GM: The album ends in a patriotic way with “Columns of Gray,” including bagpipes, which must have been something to see in the show. Wow! What a finale.
EH: This was written by one of my guitar players who I have used in the past, Mike Egan, and he was originally from Scotland, and he is a wonderful man, a great talent, a great guitarist, and has a flair for writing great songs. He lived in Belgium and saw all the graves in Germany and decided to write this song. I told him I loved it so much, that I wanted to sing it, and did a video of it as well. It is a reminder of what went on in the past. I used it in my show for quite some time and now it has come out on this vinyl release, and probably my first vinyl album in thirty years. If you go to a shop now, turntables are in the front and CD players are in the back. Everyone is buying record players again.
GM: Going back to the original vinyl era, there is a string of songs at the beginning of the concert album where I just love the order, “Am I That Easy to Forget,” “The Last of the Romantics,” “A Man Without Love,” which comes through with a fun bounce, and then “After the Lovin’,” which I certainly remember from late night radio in the mid-1970s. It is a wonderful sequence.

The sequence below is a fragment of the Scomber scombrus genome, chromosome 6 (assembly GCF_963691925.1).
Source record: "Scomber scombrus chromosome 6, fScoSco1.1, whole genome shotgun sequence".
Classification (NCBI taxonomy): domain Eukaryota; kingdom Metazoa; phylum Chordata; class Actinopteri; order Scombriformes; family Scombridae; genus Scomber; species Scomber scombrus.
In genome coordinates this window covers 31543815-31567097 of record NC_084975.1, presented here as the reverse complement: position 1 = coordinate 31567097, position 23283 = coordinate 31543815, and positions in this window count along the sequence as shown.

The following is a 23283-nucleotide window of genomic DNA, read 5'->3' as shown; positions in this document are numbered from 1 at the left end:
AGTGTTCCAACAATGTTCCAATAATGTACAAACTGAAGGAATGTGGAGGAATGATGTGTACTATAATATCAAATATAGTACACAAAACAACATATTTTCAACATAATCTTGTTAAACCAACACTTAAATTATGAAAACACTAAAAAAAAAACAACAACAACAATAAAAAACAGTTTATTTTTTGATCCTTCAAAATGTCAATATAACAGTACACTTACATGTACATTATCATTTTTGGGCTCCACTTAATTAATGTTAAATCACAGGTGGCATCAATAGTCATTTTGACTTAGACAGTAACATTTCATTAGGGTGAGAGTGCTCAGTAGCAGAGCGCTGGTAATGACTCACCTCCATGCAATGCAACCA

EH: I am pleased with the variety. “You Make My Pants Want to Get Up and Dance” is a fun song. That was done many years ago by a rock group. Do you remember them?
GM: Yes, it was Dr. Hook, from their album Pleasure & Pain. We would play that album and your Last of the Romantics at the record store where I worked in 1978.
EH: Yes. You are right. You’ve got a great memory, my gosh.
GM: You were given a Member of the Most Excellent Order of the British Empire award on Queen Elizabeth’s birthday this year. Congratulations.
EH: Thank you. I am so grateful. They are behind at The Royal Palace in physically giving out the honors due to the pandemic. Thank you again for this annual visit and all your support of my music.